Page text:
Postcard Stories – Nashville

10653345_10152769383218216_1410790879413908205_n

4th October 2014 – Jill Hamill

“Each Fall the Osage Orange tree succumbs to the demands of gravity and allows it seed to drop upon the lanes and hallowed lawns of Vanderbilt University. These fruit are not like common American fruits found at the grocery store. They are green as cartoon caterpillars, solid and sized as an average baseball. At least one student per year, lingering beneath the branches, will be killed by the impact of a falling Osage Orange. Another handful of students, having experienced the benevolent rush of a near miss, will stare at these incongruous items as they collect by the cafeteria, and question their own sense of belonging in such a well-ordered place.”

5th October 2014 – Stephen Sexton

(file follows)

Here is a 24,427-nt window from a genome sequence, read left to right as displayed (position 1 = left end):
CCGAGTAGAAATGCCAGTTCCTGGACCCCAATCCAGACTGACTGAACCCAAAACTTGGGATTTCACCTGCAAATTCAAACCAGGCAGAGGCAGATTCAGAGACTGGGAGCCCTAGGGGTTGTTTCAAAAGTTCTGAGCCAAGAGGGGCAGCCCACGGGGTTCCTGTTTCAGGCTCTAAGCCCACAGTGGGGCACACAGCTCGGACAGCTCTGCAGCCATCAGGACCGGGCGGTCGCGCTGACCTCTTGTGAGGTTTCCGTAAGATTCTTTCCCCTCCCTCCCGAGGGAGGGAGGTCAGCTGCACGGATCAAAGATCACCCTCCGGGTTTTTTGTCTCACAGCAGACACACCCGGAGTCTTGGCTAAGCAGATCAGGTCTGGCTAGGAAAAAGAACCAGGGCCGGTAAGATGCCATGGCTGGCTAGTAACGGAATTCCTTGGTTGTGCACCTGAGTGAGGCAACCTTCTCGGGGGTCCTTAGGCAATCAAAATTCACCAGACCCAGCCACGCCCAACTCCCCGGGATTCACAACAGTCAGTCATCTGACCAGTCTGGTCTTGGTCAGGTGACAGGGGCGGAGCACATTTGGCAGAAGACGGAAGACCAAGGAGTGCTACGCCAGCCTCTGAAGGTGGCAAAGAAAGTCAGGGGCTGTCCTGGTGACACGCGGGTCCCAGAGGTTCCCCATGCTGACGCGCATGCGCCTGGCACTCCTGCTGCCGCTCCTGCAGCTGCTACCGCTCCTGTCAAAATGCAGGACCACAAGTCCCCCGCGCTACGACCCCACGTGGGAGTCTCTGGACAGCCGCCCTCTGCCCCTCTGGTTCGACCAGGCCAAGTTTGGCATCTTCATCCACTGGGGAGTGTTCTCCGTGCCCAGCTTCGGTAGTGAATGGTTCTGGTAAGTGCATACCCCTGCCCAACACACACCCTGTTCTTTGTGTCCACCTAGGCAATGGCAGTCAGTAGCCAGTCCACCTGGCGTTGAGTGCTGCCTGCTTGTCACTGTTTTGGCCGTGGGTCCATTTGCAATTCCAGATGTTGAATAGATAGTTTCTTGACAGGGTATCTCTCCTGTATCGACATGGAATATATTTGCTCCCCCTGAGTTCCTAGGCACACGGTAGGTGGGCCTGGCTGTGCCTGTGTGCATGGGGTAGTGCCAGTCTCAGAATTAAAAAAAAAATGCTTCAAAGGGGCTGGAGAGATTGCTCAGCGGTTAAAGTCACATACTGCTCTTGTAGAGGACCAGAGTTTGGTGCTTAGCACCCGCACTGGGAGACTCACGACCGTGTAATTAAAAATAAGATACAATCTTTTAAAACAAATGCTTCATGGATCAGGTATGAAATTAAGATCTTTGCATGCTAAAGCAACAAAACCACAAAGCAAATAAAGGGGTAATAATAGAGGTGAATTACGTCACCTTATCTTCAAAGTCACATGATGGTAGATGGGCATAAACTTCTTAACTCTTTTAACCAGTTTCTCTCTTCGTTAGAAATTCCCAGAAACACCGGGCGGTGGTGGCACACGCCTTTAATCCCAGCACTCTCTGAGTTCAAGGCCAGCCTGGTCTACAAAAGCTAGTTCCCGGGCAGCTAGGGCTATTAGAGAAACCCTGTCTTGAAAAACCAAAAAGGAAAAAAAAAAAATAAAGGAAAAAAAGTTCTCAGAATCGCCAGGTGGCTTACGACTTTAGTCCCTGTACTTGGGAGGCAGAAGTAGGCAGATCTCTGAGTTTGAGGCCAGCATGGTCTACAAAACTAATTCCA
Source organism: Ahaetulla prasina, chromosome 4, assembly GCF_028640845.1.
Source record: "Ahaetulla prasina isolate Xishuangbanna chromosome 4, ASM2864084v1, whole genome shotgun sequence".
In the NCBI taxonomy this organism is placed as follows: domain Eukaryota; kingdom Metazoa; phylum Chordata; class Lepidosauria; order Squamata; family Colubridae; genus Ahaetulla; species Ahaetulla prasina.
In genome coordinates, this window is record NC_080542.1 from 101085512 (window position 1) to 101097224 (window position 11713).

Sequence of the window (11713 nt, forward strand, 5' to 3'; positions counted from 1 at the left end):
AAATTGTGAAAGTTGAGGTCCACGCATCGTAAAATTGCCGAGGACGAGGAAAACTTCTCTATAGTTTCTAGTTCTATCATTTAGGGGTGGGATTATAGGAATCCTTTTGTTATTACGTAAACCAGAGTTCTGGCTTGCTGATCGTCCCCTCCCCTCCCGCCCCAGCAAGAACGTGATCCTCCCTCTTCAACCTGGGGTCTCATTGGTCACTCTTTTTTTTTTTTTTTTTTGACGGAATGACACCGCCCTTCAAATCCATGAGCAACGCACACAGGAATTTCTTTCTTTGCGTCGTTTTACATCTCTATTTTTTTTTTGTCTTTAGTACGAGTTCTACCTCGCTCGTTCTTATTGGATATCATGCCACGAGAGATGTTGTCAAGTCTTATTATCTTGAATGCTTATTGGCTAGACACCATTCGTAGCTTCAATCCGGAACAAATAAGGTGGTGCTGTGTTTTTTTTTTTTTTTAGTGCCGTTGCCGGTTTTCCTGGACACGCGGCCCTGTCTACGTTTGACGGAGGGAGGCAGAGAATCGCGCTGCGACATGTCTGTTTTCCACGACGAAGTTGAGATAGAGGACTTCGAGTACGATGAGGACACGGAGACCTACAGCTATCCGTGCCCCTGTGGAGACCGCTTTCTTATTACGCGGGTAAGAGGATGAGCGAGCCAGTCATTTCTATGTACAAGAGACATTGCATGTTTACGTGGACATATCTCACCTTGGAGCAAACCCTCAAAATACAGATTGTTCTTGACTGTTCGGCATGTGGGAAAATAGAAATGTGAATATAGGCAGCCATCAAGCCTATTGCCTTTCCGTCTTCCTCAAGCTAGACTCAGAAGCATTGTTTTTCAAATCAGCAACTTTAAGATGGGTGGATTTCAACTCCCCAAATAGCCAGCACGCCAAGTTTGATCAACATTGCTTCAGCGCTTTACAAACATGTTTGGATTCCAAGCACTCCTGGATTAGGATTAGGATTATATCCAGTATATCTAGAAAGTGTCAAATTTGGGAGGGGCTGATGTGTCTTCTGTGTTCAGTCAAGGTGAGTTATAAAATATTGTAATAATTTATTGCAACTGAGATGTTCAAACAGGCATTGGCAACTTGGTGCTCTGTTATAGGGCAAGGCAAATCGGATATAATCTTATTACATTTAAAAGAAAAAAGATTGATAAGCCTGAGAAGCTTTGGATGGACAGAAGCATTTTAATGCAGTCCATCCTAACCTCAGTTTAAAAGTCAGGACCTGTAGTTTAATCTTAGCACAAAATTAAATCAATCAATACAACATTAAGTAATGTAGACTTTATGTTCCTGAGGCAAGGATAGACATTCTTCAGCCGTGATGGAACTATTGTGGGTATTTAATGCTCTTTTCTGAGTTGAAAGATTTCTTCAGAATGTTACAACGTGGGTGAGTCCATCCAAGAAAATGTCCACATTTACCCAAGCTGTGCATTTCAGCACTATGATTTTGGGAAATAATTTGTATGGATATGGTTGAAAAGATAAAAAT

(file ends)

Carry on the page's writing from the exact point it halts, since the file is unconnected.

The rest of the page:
“The year that Nashville flooded, breaching the five hundred year floodline and rising to engulf the stage at the Grand Ole Opry, hundreds and thousands of acoustic guitars, suddenly loosed from their stands and handmade cabinets, floated down the swollen Cumberland and far out to sea, forming rafts and, later, unintentional islands, bound together with the melodies and sixth generation songs of the Smokey Mountains.”

7th October 2014 – Chris Lindsay

“When they first began the refurbishment of the Ryman Auditorium, original home of the Grand Ole Opry, every piece of chewing gum ever chewed and wedged surreptitiously to the underside of a pew was preserved as a memorial to all those braced and booted regular folk who kept the Opry ringing through its formative years. Once collected in a display case the gum formed a man-sized was; a pink white ghost of the good old days, still humming with the sunshine smell of double mint and juicy fruit.”

Advertisements

Leave a Reply

Fill in your details below or click an icon to log in:

WordPress.com Logo

You are commenting using your WordPress.com account. Log Out / Change )

Twitter picture

You are commenting using your Twitter account. Log Out / Change )

Facebook photo

You are commenting using your Facebook account. Log Out / Change )

Google+ photo

You are commenting using your Google+ account. Log Out / Change )

Connecting to %s